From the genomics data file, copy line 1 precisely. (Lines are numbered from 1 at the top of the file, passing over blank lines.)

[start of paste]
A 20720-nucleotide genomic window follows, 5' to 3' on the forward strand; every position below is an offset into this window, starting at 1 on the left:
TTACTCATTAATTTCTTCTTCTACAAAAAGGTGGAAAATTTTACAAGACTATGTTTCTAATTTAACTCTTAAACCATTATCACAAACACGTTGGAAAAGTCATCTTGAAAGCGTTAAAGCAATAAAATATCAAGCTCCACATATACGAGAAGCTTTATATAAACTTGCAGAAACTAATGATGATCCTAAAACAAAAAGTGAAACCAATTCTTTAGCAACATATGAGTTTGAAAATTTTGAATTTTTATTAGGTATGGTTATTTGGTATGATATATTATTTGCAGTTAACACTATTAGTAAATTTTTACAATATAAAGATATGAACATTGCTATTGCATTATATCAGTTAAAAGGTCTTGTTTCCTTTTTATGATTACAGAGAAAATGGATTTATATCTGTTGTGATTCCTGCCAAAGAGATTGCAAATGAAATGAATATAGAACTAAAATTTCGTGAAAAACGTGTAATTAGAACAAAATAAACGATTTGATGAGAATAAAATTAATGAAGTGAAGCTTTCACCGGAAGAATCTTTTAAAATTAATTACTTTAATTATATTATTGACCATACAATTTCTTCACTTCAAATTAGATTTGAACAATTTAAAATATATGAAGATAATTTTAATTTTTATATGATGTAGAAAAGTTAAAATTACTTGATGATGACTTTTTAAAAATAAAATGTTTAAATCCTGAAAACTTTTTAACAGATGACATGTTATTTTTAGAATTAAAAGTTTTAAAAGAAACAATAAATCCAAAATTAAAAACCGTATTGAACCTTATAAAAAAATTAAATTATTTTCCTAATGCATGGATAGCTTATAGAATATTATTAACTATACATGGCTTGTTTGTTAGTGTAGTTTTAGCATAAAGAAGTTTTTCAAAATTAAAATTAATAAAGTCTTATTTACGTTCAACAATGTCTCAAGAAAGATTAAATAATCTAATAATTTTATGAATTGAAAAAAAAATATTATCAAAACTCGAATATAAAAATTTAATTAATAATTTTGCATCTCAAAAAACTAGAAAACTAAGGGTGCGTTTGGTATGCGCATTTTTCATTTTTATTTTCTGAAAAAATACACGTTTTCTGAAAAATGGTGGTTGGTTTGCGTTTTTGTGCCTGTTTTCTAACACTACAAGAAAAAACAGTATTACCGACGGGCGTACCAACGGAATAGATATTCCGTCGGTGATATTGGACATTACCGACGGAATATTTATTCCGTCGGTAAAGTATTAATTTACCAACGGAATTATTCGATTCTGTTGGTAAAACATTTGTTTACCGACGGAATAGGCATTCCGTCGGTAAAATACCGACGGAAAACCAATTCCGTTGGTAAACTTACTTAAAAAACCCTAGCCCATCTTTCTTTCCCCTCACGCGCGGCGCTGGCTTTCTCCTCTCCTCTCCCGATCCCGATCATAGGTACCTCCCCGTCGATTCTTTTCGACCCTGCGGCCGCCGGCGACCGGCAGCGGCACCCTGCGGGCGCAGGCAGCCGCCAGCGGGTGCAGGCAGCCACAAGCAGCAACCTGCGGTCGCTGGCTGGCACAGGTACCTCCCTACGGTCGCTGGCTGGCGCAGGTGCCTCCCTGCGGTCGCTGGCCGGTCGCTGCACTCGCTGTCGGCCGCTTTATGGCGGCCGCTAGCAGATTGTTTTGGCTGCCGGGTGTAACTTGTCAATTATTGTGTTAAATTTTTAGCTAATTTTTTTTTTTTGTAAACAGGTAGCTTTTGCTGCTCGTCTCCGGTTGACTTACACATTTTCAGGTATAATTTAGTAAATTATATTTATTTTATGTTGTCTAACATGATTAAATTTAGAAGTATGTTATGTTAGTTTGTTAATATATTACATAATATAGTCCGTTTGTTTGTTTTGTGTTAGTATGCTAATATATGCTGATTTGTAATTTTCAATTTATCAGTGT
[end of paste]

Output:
A 20720-nucleotide genomic window follows, 5' to 3' on the forward strand; every position below is an offset into this window, starting at 1 on the left: